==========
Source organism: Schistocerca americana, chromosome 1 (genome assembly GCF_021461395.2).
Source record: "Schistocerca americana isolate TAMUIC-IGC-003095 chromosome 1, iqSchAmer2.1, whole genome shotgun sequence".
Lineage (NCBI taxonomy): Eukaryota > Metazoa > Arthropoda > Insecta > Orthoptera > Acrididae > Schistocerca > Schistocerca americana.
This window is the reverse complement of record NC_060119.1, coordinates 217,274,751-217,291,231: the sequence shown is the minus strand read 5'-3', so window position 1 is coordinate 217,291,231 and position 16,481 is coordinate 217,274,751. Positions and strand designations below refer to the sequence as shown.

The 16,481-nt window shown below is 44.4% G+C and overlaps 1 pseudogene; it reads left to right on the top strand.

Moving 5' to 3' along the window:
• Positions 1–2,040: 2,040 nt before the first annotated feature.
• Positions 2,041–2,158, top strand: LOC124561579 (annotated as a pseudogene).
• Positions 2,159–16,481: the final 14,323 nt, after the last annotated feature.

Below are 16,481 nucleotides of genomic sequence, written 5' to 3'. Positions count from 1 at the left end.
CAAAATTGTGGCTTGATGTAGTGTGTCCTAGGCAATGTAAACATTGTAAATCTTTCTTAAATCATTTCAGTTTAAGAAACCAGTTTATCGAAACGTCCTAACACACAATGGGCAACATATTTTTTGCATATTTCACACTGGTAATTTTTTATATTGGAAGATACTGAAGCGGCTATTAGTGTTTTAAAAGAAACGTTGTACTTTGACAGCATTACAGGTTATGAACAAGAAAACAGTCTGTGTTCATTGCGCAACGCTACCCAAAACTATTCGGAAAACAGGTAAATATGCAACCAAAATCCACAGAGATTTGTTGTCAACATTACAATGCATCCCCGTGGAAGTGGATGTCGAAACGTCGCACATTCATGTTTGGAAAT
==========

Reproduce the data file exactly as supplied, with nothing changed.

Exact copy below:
Source organism: Schistocerca americana, chromosome 1 (genome assembly GCF_021461395.2).
Source record: "Schistocerca americana isolate TAMUIC-IGC-003095 chromosome 1, iqSchAmer2.1, whole genome shotgun sequence".
Lineage (NCBI taxonomy): Eukaryota > Metazoa > Arthropoda > Insecta > Orthoptera > Acrididae > Schistocerca > Schistocerca americana.
This window is the reverse complement of record NC_060119.1, coordinates 217,274,751-217,291,231: the sequence shown is the minus strand read 5'-3', so window position 1 is coordinate 217,291,231 and position 16,481 is coordinate 217,274,751. Positions and strand designations below refer to the sequence as shown.

The 16,481-nt window shown below is 44.4% G+C and overlaps 1 pseudogene; it reads left to right on the top strand.

Moving 5' to 3' along the window:
• Positions 1–2,040: 2,040 nt before the first annotated feature.
• Positions 2,041–2,158, top strand: LOC124561579 (annotated as a pseudogene).
• Positions 2,159–16,481: the final 14,323 nt, after the last annotated feature.

Below are 16,481 nucleotides of genomic sequence, written 5' to 3'. Positions count from 1 at the left end.
CAAAATTGTGGCTTGATGTAGTGTGTCCTAGGCAATGTAAACATTGTAAATCTTTCTTAAATCATTTCAGTTTAAGAAACCAGTTTATCGAAACGTCCTAACACACAATGGGCAACATATTTTTTGCATATTTCACACTGGTAATTTTTTATATTGGAAGATACTGAAGCGGCTATTAGTGTTTTAAAAGAAACGTTGTACTTTGACAGCATTACAGGTTATGAACAAGAAAACAGTCTGTGTTCATTGCGCAACGCTACCCAAAACTATTCGGAAAACAGGTAAATATGCAACCAAAATCCACAGAGATTTGTTGTCAACATTACAATGCATCCCCGTGGAAGTGGATGTCGAAACGTCGCACATTCATGTTTGGAAAT